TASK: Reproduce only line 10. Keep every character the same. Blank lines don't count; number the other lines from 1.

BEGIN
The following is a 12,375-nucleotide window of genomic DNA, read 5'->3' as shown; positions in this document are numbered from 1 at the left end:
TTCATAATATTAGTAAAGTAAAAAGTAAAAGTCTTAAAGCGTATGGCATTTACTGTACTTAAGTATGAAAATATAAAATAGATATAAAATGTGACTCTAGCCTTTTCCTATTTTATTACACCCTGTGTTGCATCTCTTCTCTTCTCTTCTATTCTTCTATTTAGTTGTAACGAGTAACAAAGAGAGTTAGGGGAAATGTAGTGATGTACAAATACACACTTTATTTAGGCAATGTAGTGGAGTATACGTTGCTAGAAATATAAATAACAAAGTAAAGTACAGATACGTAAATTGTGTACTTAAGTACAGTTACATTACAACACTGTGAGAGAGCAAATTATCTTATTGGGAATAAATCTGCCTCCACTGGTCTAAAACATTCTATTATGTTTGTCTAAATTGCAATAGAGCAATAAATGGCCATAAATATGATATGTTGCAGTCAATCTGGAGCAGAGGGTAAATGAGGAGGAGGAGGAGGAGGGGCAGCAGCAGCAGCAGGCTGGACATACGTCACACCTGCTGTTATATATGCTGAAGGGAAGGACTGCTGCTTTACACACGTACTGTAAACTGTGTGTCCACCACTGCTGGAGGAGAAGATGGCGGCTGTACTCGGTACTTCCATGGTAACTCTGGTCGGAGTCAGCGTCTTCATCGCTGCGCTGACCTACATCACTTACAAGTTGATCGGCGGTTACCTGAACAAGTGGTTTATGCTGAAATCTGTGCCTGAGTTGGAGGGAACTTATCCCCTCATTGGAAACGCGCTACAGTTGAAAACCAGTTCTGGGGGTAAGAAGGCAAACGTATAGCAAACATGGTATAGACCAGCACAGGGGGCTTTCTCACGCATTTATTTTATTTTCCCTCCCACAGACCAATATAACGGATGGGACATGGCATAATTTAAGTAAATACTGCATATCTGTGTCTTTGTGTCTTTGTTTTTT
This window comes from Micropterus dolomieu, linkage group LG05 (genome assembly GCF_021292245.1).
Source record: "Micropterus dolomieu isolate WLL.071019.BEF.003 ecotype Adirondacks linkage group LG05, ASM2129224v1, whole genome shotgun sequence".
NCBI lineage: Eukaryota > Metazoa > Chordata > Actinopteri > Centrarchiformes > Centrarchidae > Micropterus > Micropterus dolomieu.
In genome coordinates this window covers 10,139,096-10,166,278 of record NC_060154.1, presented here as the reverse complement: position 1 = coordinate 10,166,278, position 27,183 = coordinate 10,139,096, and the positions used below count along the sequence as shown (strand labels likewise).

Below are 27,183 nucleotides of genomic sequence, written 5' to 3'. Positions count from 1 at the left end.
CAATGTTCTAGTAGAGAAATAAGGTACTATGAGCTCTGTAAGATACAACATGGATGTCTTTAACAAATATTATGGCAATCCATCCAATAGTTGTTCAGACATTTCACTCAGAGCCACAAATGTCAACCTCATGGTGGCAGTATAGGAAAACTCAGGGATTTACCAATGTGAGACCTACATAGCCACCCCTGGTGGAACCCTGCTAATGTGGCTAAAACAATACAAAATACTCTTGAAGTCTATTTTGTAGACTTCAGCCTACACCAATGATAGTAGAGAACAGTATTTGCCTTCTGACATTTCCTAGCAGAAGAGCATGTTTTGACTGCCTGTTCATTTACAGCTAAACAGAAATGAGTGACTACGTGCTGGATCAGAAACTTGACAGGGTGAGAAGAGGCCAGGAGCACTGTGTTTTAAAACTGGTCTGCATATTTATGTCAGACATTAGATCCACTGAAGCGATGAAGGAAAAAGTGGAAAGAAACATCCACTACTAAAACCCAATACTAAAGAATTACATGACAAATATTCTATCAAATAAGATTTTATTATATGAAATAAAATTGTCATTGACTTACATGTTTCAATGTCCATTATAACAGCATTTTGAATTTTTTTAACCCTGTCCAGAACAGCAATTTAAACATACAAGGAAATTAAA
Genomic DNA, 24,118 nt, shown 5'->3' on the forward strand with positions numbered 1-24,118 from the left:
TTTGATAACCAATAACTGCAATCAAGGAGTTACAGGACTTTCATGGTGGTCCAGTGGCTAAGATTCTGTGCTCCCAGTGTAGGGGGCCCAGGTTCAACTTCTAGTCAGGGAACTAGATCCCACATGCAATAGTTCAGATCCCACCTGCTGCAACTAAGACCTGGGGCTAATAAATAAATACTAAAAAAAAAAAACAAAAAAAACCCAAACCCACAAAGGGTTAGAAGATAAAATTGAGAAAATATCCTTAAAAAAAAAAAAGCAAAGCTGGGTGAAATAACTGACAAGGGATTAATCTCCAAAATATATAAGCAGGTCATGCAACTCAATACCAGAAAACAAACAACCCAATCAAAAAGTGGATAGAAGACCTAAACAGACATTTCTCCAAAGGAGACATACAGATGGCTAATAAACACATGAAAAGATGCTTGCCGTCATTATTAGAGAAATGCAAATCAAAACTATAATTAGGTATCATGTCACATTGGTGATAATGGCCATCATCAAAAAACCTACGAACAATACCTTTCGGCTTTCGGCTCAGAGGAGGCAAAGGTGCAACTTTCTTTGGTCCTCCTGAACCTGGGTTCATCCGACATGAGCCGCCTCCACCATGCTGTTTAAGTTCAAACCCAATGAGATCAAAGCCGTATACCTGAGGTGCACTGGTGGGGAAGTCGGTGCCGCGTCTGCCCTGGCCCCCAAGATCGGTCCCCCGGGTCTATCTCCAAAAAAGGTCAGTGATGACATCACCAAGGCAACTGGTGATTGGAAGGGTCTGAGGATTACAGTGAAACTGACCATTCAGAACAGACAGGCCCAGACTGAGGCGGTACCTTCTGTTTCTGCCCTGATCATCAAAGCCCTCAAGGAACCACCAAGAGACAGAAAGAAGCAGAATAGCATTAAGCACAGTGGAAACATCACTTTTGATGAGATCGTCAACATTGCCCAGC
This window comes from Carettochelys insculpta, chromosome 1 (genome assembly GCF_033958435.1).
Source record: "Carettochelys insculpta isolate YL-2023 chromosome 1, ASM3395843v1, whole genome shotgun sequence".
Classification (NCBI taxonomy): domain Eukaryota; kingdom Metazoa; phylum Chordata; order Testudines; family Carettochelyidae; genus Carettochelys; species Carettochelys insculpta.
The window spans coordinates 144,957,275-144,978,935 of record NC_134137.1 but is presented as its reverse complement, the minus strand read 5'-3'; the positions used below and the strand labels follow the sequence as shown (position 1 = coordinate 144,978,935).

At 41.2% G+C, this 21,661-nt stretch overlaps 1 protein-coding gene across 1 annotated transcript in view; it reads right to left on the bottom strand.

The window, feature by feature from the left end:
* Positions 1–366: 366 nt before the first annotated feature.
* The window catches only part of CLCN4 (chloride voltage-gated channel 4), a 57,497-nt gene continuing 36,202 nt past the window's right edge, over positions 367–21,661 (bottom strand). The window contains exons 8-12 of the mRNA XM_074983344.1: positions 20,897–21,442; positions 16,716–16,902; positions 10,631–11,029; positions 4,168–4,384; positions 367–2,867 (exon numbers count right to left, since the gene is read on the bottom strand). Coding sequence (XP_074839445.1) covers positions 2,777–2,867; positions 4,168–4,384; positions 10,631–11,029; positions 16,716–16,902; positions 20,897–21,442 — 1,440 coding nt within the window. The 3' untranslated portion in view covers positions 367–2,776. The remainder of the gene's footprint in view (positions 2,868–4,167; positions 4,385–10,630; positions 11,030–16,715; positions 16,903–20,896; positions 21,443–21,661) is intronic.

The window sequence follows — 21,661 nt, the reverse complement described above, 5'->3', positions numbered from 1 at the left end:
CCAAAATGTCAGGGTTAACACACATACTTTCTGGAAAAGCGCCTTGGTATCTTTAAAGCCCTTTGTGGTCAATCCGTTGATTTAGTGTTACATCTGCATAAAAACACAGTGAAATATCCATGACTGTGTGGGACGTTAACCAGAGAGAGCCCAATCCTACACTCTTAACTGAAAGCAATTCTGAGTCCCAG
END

TTTGATAACCAATAACTGCAATCAAGGAGTTACAGGACTTTCATGGTGGTCCAGTGGCTAAGATTCTGTGCTCCCAGTGTAGGGGGCCCAGGTTCAACTTCTAGTCAGGGAACTAGATCCCACATGCAATAGTTCAGATCCCACCTGCTGCAACTAAGACCTGGGGCTAATAAATAAATACTAAAAAAAAAAAACAAAAAAAACCCAAACCCACAAAGGGTTAGAAGATAAAATTGAGAAAATATCCTTAAAAAAAAAAAAGCAAAGCTGGGTGAAATAACTGACAAGGGATTAATCTCCAAAATATATAAGCAGGTCATGCAACTCAATACCAGAAAACAAACAACCCAATCAAAAAGTGGATAGAAGACCTAAACAGACATTTCTCCAAAGGAGACATACAGATGGCTAATAAACACATGAAAAGATGCTTGCCGTCATTATTAGAGAAATGCAAATCAAAACTATAATTAGGTATCATGTCACATTGGTGATAATGGCCATCATCAAAAAACCTACGAACAATACCTTTCGGCTTTCGGCTCAGAGGAGGCAAAGGTGCAACTTTCTTTGGTCCTCCTGAACCTGGGTTCATCCGACATGAGCCGCCTCCACCATGCTGTTTAAGTTCAAACCCAATGAGATCAAAGCCGTATACCTGAGGTGCACTGGTGGGGAAGTCGGTGCCGCGTCTGCCCTGGCCCCCAAGATCGGTCCCCCGGGTCTATCTCCAAAAAAGGTCAGTGATGACATCACCAAGGCAACTGGTGATTGGAAGGGTCTGAGGATTACAGTGAAACTGACCATTCAGAACAGACAGGCCCAGACTGAGGCGGTACCTTCTGTTTCTGCCCTGATCATCAAAGCCCTCAAGGAACCACCAAGAGACAGAAAGAAGCAGAATAGCATTAAGCACAGTGGAAACATCACTTTTGATGAGATCGTCAACATTGCCCAGC